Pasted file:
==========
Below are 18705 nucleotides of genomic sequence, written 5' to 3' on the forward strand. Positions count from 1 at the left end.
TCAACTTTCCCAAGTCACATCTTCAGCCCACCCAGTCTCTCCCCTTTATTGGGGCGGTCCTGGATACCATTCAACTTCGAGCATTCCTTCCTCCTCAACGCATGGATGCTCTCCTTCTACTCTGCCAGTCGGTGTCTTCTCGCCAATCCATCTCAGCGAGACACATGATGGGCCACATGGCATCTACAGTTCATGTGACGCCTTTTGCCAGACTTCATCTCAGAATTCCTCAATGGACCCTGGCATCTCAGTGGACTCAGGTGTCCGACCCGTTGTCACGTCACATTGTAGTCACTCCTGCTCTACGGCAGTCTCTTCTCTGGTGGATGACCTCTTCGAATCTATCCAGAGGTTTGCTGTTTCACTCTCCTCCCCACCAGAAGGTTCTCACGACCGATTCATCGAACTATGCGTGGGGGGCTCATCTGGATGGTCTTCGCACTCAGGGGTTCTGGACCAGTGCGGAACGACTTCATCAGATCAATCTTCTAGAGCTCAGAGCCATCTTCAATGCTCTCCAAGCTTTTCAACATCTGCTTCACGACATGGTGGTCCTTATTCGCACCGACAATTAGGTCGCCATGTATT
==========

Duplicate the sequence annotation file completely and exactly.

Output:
Below are 18705 nucleotides of genomic sequence, written 5' to 3' on the forward strand. Positions count from 1 at the left end.
TCAACTTTCCCAAGTCACATCTTCAGCCCACCCAGTCTCTCCCCTTTATTGGGGCGGTCCTGGATACCATTCAACTTCGAGCATTCCTTCCTCCTCAACGCATGGATGCTCTCCTTCTACTCTGCCAGTCGGTGTCTTCTCGCCAATCCATCTCAGCGAGACACATGATGGGCCACATGGCATCTACAGTTCATGTGACGCCTTTTGCCAGACTTCATCTCAGAATTCCTCAATGGACCCTGGCATCTCAGTGGACTCAGGTGTCCGACCCGTTGTCACGTCACATTGTAGTCACTCCTGCTCTACGGCAGTCTCTTCTCTGGTGGATGACCTCTTCGAATCTATCCAGAGGTTTGCTGTTTCACTCTCCTCCCCACCAGAAGGTTCTCACGACCGATTCATCGAACTATGCGTGGGGGGCTCATCTGGATGGTCTTCGCACTCAGGGGTTCTGGACCAGTGCGGAACGACTTCATCAGATCAATCTTCTAGAGCTCAGAGCCATCTTCAATGCTCTCCAAGCTTTTCAACATCTGCTTCACGACATGGTGGTCCTTATTCGCACCGACAATTAGGTCGCCATGTATT